As New Jersey state officials continue building their efforts in the area of contact tracing, so too are Princeton Health Department officials.
Recently, state officials announced the implementation of a robust contact tracing program to help slow the spread of those who have come into contact with infected COVID-19 individuals.
“In Princeton we have been pretty fortunate to have Princeton resident volunteers that have stepped forward to assist our department in both being trained in contact tracing, but also verified and certified by the state Department of Health to utilize their state disease reporting system, which is not an easy task,” said Jeff Grosser, Princeton health officer. “It takes about anywhere between 15-20 hours of training and a certification process. We are fortunate that we have a resident population with experience in both public health, but also contact tracing.”
According to Grosser, Princeton currently has 10 individuals actively tracing as part of a contact tracing task force.
“This is right in line with the John Hopkins University Center for Health Security and Association of State and Territorial Health Officials in their suggestion of how many contact tracers a population like Princeton should have,” Grosser said. “We are utilizing volunteers from the community, parking enforcement officers and college interns.”
Princeton’s contact tracing training began during the week of May 15 and was pretty much finalized on May 19 after another hands-on exercise. The individuals are currently taking cases and doing extensive contact tracing, according to Grosser.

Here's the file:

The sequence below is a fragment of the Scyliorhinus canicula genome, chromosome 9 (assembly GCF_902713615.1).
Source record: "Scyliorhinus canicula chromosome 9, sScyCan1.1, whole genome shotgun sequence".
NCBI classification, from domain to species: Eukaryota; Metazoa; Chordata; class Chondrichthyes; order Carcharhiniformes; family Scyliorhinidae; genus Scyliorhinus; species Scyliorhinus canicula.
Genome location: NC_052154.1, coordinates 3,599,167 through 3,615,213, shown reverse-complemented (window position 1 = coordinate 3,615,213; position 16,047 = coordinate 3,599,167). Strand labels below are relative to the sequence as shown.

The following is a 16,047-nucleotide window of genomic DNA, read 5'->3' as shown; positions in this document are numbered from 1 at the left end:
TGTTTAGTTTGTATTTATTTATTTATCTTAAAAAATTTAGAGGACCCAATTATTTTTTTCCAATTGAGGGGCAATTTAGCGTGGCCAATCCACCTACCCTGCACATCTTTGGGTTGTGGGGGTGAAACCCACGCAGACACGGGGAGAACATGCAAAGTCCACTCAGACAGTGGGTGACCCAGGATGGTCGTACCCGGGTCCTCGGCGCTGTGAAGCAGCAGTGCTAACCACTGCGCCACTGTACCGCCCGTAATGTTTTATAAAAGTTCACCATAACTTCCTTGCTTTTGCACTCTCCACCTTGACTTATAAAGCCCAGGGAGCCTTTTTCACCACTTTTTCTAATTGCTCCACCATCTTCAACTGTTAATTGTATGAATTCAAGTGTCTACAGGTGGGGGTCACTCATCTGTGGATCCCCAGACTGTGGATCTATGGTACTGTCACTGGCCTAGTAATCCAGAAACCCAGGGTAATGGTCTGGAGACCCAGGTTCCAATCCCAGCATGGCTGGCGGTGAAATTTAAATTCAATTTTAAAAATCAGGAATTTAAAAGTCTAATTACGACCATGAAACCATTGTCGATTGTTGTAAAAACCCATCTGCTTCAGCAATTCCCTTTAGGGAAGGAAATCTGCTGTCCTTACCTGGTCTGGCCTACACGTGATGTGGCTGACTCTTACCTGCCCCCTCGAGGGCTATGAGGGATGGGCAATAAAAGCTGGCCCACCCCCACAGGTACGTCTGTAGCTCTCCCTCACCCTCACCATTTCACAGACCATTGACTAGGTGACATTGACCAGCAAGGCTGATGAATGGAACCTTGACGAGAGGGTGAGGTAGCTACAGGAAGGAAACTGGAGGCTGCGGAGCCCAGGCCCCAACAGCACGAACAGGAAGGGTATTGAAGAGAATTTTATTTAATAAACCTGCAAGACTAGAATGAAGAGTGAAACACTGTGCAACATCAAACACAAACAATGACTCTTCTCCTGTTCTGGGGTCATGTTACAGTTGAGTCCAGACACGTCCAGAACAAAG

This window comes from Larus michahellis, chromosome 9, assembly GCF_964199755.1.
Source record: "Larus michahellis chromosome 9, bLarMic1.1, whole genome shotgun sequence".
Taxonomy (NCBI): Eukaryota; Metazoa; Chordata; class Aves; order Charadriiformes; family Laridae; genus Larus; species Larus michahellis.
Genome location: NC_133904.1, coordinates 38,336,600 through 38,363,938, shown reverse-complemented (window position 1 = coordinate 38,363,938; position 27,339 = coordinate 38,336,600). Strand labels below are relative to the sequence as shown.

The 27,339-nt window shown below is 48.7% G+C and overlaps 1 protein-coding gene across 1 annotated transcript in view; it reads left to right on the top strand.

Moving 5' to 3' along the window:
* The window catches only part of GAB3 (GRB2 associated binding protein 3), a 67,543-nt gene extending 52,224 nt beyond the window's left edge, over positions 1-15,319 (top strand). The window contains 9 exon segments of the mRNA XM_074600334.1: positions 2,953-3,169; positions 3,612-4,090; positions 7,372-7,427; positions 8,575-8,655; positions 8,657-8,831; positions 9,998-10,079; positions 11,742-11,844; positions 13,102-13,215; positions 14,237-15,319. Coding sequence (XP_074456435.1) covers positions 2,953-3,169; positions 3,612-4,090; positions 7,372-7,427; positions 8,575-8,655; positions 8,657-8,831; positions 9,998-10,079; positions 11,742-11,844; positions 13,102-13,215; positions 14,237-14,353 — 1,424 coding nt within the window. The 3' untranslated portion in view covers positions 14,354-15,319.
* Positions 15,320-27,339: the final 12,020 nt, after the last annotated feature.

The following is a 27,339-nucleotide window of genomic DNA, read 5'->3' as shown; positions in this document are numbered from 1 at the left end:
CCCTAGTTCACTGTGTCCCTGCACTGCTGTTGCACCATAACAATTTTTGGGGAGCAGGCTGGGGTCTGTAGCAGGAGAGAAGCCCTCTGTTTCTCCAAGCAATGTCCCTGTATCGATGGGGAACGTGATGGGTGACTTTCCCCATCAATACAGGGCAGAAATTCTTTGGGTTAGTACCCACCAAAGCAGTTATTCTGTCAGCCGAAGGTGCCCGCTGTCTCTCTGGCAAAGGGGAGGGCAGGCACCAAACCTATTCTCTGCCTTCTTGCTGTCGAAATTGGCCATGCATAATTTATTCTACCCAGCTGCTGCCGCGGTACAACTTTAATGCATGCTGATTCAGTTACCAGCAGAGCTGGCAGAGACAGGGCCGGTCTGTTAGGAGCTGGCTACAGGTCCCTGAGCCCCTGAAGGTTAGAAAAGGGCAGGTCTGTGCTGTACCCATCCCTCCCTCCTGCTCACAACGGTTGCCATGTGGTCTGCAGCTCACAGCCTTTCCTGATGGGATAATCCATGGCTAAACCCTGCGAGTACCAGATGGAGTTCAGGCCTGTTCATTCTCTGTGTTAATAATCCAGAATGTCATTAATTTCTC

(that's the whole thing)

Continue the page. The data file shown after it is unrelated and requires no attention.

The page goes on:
“Ten contact tracers is a reasonable number for Princeton’s population. We will see how many we need based on how much contact tracing we have to do,” said George DiFerdinando, chair of the Princeton Board of Health. “This will be fluid. We will need to keep recruiting contact tracers even if we do not have a big surge, because some of those people will go back to their day jobs.”
Grosser added that this effort is coming in conjunction with the state Department of Health putting forth an army of contact tracers, where the state is planning to hire more than 1,000 contact tracers for the state.
“That is in addition to and not pulling away from contract tracers we currently have. The Princeton Health Department has sat in on a number of conference calls with the state and contact tracing has been a large part of the discussion in regards to how this is going to work,” Grosser said. “Formerly, a local health department would be responsible for the contact tracing in their jurisdiction. Having a group of contact tracers managing your jurisdiction takes a lot of coordination and also requires a large number of technological advances that we currently do not have.”
The Princeton Health Department uses state electronic disease reporting system that manages Princeton’s positive cases and the contacts of those cases would not fall under that system, according to Grosser.
“The state is also investing in a digital software called CommCare, which is going to be a parallel software to what we are currently using. We will also have to be trained in that as well as our contact tracers,” Grosser said. “As we start to see cases decline in our town – and we started to see that in the last 10 days now – what we are going to realize is that those contact tracers are going to have to be readily available, especially as society begins to reopen.”
Grosser added that Princeton is going to most likely see more cases because there will be more exposure.
“We are likely going to have more rings of contacts, meaning people going into work, to events and going out into the community. When that happens, it adds a whole new dimension to contact tracing in terms of investigations,” Grosser said.
In addition to contact tracing, Princeton’s department recently hired a new inspector with extensive experience in technology, who set up an access database that is allowed to manage Princeton’s cases.